Reviews — May 2

Robert Altman’s “The Long Goodbye” opens with an amusing seven-minute sequence in which private eye Philip Marlowe (Elliot Gould) attempts to pacify his hungry cat, who is smarter than he is. It also features an unexpected act of horrible violence, and a breezy scene with Gould and the late Sterling Hayden getting drunk on a Malibu beach — a scene reportedly shot while Hayden was stoned and both actors improvised.

What I’m trying to say is that this 1973 adaptation of Raymond Chandler’s famous detective novel is, tonally, all over the map — probably as suited for the comedy shelf as drama. Roger Ebert wrote (wisely, of course) that it was a great film that was neither a good introduction to Altman or Chandler. The movie deviates wildly from the 1953 book, and chain-smoking Gould plays Marlowe as if he’s been plucked from the 1950s and dropped back into Los Angeles 20 years later when everyone is into yoga.

Gould spends the film trying to learn who killed the friend who showed up at his house at 3 in the morning demanding a ride to Tijuana, although the investigation — like the film’s multiple flavors — is all over the map. By the last scene, he figures it out. The resolution is surprising and, in a hard-boiled way, satisfying. It’s hard to dislike a film that rolls final credits over its detective hero dancing off the screen.

“The Long Goodbye” (1973) Directed by Robert Altman. Starring Elliot Gould, Sterling Hayden, Nina Van Pallandt and Mark Rydell. Rated R for violence, nudity and language. 112 minutes. A former governor of California appears uncredited as a beefy bodyguard.



Author Rochelle Krich is a new find for me, although she’s written many other books and short stories. “Blues in the Night” is the first in her series featuring protagonist Molly Blume, a freelance writer who specializes in true crime — she collects crime news briefs for Los Angeles area newspapers and has just finished her second book.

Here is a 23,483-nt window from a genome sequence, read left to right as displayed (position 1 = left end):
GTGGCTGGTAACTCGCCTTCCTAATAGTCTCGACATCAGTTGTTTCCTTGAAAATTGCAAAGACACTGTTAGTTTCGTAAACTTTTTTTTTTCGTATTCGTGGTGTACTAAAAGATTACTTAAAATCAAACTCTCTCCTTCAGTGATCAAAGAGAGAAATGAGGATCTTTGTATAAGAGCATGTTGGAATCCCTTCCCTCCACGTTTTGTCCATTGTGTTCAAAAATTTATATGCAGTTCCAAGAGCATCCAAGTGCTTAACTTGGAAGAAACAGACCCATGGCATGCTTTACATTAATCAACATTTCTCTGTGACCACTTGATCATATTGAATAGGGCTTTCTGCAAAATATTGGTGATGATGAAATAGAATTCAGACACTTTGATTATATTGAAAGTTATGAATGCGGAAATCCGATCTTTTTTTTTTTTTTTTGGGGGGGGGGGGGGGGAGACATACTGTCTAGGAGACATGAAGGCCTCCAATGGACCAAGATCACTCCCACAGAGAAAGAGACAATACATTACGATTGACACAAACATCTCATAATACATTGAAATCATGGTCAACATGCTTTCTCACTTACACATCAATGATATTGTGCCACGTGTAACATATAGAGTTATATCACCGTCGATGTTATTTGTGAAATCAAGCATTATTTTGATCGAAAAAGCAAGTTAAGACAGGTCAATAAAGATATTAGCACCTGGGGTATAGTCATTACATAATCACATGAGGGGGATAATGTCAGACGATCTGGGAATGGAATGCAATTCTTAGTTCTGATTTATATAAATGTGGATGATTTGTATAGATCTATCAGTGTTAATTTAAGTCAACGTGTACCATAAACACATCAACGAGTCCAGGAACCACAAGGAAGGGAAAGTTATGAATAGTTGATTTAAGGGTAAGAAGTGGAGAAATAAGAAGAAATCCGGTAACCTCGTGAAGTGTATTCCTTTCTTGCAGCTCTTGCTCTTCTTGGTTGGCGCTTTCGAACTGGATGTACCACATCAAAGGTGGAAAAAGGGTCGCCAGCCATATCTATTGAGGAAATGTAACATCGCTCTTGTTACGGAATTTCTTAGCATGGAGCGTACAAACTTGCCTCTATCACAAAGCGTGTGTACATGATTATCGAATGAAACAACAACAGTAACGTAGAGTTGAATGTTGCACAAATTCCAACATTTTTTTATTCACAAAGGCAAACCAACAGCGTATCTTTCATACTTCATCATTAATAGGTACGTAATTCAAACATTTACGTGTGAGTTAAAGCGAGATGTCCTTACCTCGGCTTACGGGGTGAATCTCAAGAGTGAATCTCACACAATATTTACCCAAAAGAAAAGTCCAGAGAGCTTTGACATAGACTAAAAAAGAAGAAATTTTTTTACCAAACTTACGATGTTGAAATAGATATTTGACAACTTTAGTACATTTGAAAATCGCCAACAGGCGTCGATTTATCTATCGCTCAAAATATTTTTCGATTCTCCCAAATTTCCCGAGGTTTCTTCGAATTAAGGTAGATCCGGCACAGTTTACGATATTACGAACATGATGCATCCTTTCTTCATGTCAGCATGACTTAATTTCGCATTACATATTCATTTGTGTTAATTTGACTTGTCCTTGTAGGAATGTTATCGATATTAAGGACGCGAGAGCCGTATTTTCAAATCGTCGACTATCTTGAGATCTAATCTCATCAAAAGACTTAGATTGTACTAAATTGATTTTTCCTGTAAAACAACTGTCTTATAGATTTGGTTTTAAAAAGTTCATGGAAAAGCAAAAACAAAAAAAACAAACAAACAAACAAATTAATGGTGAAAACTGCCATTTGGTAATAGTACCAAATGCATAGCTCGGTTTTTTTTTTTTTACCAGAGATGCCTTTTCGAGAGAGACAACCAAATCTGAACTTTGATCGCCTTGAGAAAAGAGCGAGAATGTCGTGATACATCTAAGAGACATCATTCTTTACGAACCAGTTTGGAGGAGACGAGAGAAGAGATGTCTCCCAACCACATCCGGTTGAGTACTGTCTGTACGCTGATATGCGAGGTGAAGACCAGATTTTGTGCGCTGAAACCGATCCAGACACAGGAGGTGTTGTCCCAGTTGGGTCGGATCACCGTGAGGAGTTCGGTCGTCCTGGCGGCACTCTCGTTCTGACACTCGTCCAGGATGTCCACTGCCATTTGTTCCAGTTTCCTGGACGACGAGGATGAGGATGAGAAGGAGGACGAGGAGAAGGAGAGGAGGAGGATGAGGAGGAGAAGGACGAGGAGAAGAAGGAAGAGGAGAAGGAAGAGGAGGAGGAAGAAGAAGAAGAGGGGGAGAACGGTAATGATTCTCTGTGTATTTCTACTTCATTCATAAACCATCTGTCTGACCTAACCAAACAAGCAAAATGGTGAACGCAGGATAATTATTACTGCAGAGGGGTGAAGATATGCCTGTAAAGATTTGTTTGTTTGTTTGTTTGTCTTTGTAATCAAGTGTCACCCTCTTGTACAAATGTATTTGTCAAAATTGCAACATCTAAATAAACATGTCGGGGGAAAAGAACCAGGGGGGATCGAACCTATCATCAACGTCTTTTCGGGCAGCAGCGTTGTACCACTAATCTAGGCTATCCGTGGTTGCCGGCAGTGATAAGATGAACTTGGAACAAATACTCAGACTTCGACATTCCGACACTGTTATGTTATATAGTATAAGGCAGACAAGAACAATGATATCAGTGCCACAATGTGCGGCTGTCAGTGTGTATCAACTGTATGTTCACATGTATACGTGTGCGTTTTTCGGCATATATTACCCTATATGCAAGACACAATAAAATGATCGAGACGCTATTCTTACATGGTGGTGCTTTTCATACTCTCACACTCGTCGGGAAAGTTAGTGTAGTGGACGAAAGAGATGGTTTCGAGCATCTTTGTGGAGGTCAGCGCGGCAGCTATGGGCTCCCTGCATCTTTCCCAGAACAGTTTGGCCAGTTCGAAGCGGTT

Molly also is an Orthodox Jew, albeit a slightly unorthodox one. She wears short skirts and went through a rebellious period of eating non-kosher food, for instance. And she’s divorced from a cheater husband, rather than happily married and having babies, like her sisters.

So maybe she’s not the right catch for the hunky new rabbi who recently took over the shul. But she’s sincere in her beliefs and conscientious about finishing up her writing work before sundown on Friday.

As “Blues in the Night” opens, Molly is intrigued with a brief entry on a police blotter — a woman wearing a nightgown is the victim of a hit-and-run. Why was the woman two miles from home at night, scantily clad? And why did the driver who hit her leave the scene?

Thinking she may have the seed of her next book or article, Molly begins investigating. She discovers the woman has tried suicide before, possibly because of a horrible incident 18 months in her past. Molly senses that the victim’s relatives are hiding something, maybe even lying, and that only fuels her passion to figure this mystery out.

Some of the dialogue was a little stiff, especially at the beginning of the book. But I loved how the novel kept me guessing all the way through. And I appreciated that she’s a strong woman, imperfect yes, but never portrayed as a ditz who needs to apologize for her persistence.

And I also particularly enjoyed the details about Molly’s life — sharing Shabbat dinner with her family, meeting her former in-laws after religious services, cooking a meal for a family in mourning, playing maj-jong with her sisters — as well as her work. “Blues in the Night” offered a glimpse into another culture, and that’s my favorite type of reading material.

“Blues in the Night,” by Rochelle Krich, 2002, Ballantine Books.

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